RINA AGARWALA (Baltimore) introduced one of the main topics of this conference, informal labour. Research over the years has made clear that informality is neither a remnant of the past nor a mere product of recent neoliberalism, but a fundamental part of modern capitalism itself. Informality and informal workers thus should not be placed “outside” the formal economy but be seen as closely related to the triangle of regulation (or non-regulation) that exists between labour, the state, and enterprises.

Meanwhile, MARCEL VAN DER LINDEN (Amsterdam) put forward some of the main tenets of the recent and vibrant field of Global Labour History: It aims at radically broadening the notion of “worker” to include not only free wage labourers, but also slaves and other unfree labourers, as well as agricultural workers, the self-employed, informal, household, or subsistence workers. In addition, van der Linden suggested that we are living in a period in which a long cycle of struggle, starting in the late 18th century, comes to an end with labour-related movements and political parties in crisis all over the world, and the link between labour-related social conflict and ideological-political projects being severed. It is the task of labour historians to analyse, understand, and, if possible, learn from this cycle of struggles. In the debate, van der Linden’s assertion of collapse and crisis was both greeted with affirmation and criticized as overly “pessimistic” – giving way to a recurring controversy during the whole conference about the opposition of “pessimistic” and “optimistic” views.

In his keynote, JAN BREMAN (Amsterdam), one of the doyens of critical research on informal labour, gave further reasons for a more pessimistic view of the situation of labour today and its ability to defend its interests and rights: Taking the history of the welfare state as his point of departure, he stressed the degree to which the welfare state in the Global North had been both the result of struggles and the rationale of the state resp. enterprises. He analysed how it became an apparently stable arrangement after WWII during the trentes glorieuses, its very existence however being related in intricate ways to its non-realization in the decolonized Global South, and how it was revoked since the mid-1970s to usher in a situation in which labour appears ever more defenceless. A “race to the bottom”, Breman concluded, is indeed underway.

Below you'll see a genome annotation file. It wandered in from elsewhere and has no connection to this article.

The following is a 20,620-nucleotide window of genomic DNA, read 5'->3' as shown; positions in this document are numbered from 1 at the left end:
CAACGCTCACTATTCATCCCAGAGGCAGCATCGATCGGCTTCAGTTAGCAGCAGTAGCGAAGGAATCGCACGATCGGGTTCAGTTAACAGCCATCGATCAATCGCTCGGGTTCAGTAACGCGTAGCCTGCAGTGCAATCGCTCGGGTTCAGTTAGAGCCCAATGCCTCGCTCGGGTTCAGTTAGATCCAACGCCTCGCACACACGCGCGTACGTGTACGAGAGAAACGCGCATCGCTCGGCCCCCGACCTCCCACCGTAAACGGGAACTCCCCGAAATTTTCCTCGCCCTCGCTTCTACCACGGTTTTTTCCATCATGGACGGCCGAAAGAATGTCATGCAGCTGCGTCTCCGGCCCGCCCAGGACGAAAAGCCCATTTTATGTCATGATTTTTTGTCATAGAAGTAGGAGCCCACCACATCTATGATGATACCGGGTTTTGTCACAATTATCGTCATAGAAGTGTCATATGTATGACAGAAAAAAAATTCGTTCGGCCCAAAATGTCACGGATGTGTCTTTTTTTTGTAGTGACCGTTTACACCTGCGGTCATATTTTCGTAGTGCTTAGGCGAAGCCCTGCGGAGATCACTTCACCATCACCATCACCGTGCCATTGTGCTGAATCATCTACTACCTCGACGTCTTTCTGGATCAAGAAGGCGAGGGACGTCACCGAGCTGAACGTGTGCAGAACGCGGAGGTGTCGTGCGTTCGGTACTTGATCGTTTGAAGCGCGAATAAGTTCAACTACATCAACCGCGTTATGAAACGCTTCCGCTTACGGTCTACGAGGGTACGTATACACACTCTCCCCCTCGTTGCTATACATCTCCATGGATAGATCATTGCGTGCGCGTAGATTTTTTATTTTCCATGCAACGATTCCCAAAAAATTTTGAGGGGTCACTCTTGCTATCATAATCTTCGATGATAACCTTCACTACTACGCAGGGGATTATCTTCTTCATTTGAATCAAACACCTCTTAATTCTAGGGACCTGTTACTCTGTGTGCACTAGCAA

The three major streams of the conference continued the broad array of views brought up in the first round of interventions and deepened the issues raised there. In the first stream about “Political regulation of labour”, BOB HANCKÉ (London) gave an introduction to one of the major tools to understand “regulation” on an interregional level, namely the “varieties of capitalism”-approach. This approach helps to understand “capitalism” as something varying according to each region/country, highly shaped by institutions which regulate the way labour and capital interact. As the debate revealed, however, a more critical assessment urges researchers to go beyond institutional regulations and equally analyse other ways the capital-labour relation is shaped by (for instance on the level of enterprises, through financial streams, or through translational connections).

The second stream turned its attention towards “Labour at the site of production”. This concern is at the centre of one of the major approaches among labour studies, namely the “Labour Process perspective”. In an refreshingly self-reflective keynote one of its main doyens, PAUL THOMPSON (Stirling), introduced some of the fundamental tenets of this approach: the labour process itself is a site of conflict; labour agency is not only articulated through labour movements but also on “lower” levels; and “labour” and “capital” should be seen more as “local” than universal categories. Thompson also developed a pungent critique of recent fashions to declare the “end of labour” (through digitization and other new technologies) and the advent of a post-work world: labour processes, Thompson insisted, will continue to exist and remain contested. As a future conceptual framework he proposed a three-levelled analysis of labour, encompassing wider “accumulation regimes”, national or regional “regulatory regimes”, and “control regimes” in the domain of production itself. On this level, everyday resistance more often than not takes the form of recalcitrance. Also, as recent support by industrial workers for right-wing populists in elections illustrate, there are no automatic links between the conflicts within the labour process and the sphere of institutional politics.